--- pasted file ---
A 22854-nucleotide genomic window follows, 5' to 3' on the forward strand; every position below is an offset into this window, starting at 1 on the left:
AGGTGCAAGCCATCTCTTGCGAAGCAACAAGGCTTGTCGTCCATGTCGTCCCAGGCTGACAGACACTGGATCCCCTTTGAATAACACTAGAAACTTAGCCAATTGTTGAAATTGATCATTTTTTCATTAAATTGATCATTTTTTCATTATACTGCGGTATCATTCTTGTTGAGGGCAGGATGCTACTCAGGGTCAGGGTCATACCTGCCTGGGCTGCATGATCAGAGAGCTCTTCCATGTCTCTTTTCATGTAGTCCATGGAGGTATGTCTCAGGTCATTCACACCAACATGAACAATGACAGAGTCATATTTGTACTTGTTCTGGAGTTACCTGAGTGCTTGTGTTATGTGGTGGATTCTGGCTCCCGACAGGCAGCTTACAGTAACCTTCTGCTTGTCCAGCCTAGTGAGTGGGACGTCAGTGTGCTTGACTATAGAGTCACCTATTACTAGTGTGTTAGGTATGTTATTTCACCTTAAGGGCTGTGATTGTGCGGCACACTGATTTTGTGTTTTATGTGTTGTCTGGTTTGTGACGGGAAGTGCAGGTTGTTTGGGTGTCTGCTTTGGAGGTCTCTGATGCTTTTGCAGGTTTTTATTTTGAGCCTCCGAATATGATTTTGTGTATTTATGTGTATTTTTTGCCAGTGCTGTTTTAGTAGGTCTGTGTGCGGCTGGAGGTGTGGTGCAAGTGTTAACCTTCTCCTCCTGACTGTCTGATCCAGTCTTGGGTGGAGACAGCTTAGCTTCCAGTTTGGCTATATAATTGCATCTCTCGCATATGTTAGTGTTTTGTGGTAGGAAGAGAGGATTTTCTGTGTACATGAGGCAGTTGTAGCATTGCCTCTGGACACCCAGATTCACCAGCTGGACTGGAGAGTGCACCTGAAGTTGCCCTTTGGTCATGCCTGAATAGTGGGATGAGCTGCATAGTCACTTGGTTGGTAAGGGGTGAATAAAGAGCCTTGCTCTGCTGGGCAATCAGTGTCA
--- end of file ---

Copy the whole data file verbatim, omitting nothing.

A 22854-nucleotide genomic window follows, 5' to 3' on the forward strand; every position below is an offset into this window, starting at 1 on the left:
AGGTGCAAGCCATCTCTTGCGAAGCAACAAGGCTTGTCGTCCATGTCGTCCCAGGCTGACAGACACTGGATCCCCTTTGAATAACACTAGAAACTTAGCCAATTGTTGAAATTGATCATTTTTTCATTAAATTGATCATTTTTTCATTATACTGCGGTATCATTCTTGTTGAGGGCAGGATGCTACTCAGGGTCAGGGTCATACCTGCCTGGGCTGCATGATCAGAGAGCTCTTCCATGTCTCTTTTCATGTAGTCCATGGAGGTATGTCTCAGGTCATTCACACCAACATGAACAATGACAGAGTCATATTTGTACTTGTTCTGGAGTTACCTGAGTGCTTGTGTTATGTGGTGGATTCTGGCTCCCGACAGGCAGCTTACAGTAACCTTCTGCTTGTCCAGCCTAGTGAGTGGGACGTCAGTGTGCTTGACTATAGAGTCACCTATTACTAGTGTGTTAGGTATGTTATTTCACCTTAAGGGCTGTGATTGTGCGGCACACTGATTTTGTGTTTTATGTGTTGTCTGGTTTGTGACGGGAAGTGCAGGTTGTTTGGGTGTCTGCTTTGGAGGTCTCTGATGCTTTTGCAGGTTTTTATTTTGAGCCTCCGAATATGATTTTGTGTATTTATGTGTATTTTTTGCCAGTGCTGTTTTAGTAGGTCTGTGTGCGGCTGGAGGTGTGGTGCAAGTGTTAACCTTCTCCTCCTGACTGTCTGATCCAGTCTTGGGTGGAGACAGCTTAGCTTCCAGTTTGGCTATATAATTGCATCTCTCGCATATGTTAGTGTTTTGTGGTAGGAAGAGAGGATTTTCTGTGTACATGAGGCAGTTGTAGCATTGCCTCTGGACACCCAGATTCACCAGCTGGACTGGAGAGTGCACCTGAAGTTGCCCTTTGGTCATGCCTGAATAGTGGGATGAGCTGCATAGTCACTTGGTTGGTAAGGGGTGAATAAAGAGCCTTGCTCTGCTGGGCAATCAGTGTCA